Tale of the Tape: Saving Historic U.S. Sounds

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We have a series of 20 CDs that we put out with Rounder Records and another series of CDs that we put out with Rykodisc and (Grateful Dead percussionist) Mickey Hart called the Endangered Music Project. Those are six really amazing collections that include things like South Sea islands music and West African music from the 1930s. Most of this stuff had never been commercially released before the Endangered Music Series.

We do a lot of concerts, conferences, symposiums, and exhibits—and on our Web site we are digitizing and putting things up all the time. We have about 19 collections up online where you can download songs, download pictures, look at manuscripts, and see the transcriptions. One collection, for instance, is the John and Ruby Lomax 1939 Southern States Tour, which is incredible music from all over the South. We have another called California Gold that was created by two ethnomusicologists during the Great Depression. They went out and recorded Dust Bowl refugees in California and it's also just incredible stuff—not only photos but recordings, songs, and stories about what the Dust Bowl meant.

We feel it's very important to let everyone know that there is this resource here at the Library of Congress, and of course the best way we know to do that is to try to get as much as we can digitized and up online. In an effort to do that we worked with the Smithsonian Folklife Office. They are kind of a sister office to us, and they also have a huge archive, mainly of commercial recordings and also all the recordings of their festivals over the years. We got a huge grant from Save America's Treasures to do what we're calling "Save Our Sounds" (SOS). It's a digitization project to actually preserve some of our most endangered recordings, and digitize them, and put them up online so that they can be accessed by folks wherever they are.

Why is the preservation of this collection so important?

This is an intangible cultural heritage—it's not bricks and mortar. Most people understand why you have to save a cathedral or why you have to save "The Star-Spangled Bannner," the actual artifact. But people don't realize how fragile recordings are, and if you'd never heard Martin Luther King Jr.'s "I Have A Dream" speech, if you only had a transcript and had just read it, it's not the same. Think how wonderful it would have been if we could have heard Abraham Lincoln's Gettysburg Address, if we'd heard his voice, if we knew what it sounded like.

So, it's incredibly important to save the sound and it is something that most people don't realize is so endangered. For instance DAT tape, which came out in the 1980s, is probably the most fragile and ephemeral sound recording medium that we have. It has a shelf life of about ten years. The reel-to-reel tape of the 60s and 70s gets what's called "sticky shed syndrome," which means that when you play it you can actually see the tape falling off.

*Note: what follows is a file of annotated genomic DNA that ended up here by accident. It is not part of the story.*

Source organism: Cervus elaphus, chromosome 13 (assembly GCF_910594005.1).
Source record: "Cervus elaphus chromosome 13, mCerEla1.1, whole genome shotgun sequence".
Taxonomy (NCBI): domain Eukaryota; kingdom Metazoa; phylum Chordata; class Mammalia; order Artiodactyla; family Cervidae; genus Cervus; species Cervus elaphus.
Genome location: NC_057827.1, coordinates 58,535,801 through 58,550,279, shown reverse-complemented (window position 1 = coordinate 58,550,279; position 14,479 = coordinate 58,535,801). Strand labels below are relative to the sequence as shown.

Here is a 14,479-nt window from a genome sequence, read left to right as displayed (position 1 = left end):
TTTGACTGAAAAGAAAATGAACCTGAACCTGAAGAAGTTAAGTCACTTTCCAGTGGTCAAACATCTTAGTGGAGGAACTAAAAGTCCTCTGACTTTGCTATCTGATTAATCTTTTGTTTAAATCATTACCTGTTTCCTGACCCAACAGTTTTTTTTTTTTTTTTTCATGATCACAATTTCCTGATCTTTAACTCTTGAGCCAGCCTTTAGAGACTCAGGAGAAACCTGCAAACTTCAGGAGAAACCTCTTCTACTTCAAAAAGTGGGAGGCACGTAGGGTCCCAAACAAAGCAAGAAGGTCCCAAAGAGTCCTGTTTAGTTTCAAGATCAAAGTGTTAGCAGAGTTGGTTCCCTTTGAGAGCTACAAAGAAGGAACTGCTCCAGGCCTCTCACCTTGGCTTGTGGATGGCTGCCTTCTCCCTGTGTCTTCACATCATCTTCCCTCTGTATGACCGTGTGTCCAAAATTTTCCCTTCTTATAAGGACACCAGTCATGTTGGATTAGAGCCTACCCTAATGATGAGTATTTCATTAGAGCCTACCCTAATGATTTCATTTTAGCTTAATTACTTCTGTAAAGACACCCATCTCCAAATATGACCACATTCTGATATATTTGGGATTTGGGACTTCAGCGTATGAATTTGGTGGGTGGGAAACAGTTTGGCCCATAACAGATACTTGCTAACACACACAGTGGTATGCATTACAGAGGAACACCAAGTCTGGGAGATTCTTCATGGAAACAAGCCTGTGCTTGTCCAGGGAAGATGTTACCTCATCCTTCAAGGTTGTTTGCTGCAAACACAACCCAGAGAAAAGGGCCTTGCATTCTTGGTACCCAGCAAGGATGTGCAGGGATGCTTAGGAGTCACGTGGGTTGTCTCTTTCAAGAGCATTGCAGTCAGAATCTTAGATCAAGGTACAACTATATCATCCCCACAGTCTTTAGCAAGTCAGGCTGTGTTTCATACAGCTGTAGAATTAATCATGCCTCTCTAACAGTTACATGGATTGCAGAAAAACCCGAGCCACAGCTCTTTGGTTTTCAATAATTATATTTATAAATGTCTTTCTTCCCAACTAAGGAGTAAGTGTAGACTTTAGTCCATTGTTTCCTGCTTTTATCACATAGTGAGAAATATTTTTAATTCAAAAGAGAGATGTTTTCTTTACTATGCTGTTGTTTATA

One of the points we've tried to make with SOS is that there is nothing that's going to be "archivally" sound, as far as audio recordings you have to just realize that you're going to have to continually be migrating that sound. People say, "oh, isn't there some way to find something where sound will last for 100 years?" I don't think so.

When you think of it, the sound recordings all over the world are deteriorating as we speak, you know, I can hear them now (laughs) being silenced. What we need is for audio engineers to really put their technical expertise towards making sure that we can migrate this sound and be sure that it will be around 200 years from now.

At the same time, you're always adding to the collection?

We're the only division in the LOC that actually is creating collections rather than just waiting for them to come to us. For instance, when we find a gap in the historic record in folklife documentation we go out and do fieldwork, hire fieldworkers. We do field schools each year and they have been a wonderful way for us to add to our collection. There's so much that could and should be documented that we need to have people in their own communities trained to do the fieldwork.

I would say that since the beginning of time people have said "cultures are dying." Well, cultures are changing. I wouldn't say that they're dying, I would say that they're changing and there's no way to stop their change. In fact, you wouldn't want to. You can't preserve culture like you can preserve a cathedral, but what you can do is document the change. Change is a constant thing in the life of a community or in the life of a culture, so we think it's very important that if you have a documentary record over several generations you can actually, I think, understand that culture in a way that nobody else could.

Related Web sites:

Mickey Hart's Web site
"Save Our Sounds": America's Recorded Sound Heritage Project
The Library of Congress American Folklife Center: The Center and its collections encompass all aspects of folklore and folklife from this country and around the world.
Smithsonian Center for Folklife and Cultural Heritage: The Center for Folklife and Cultural Heritage promotes the understanding and continuity of contemporary grassroots cultures in the United States and abroad.

Related Stories:

"Songcatchers" Document World Music
Q&A: Mickey Hart on New Songcatchers Book
Rural Irish Speakers Fight Influx of English
Explorer on Initiative to Document Cultures on the Edge

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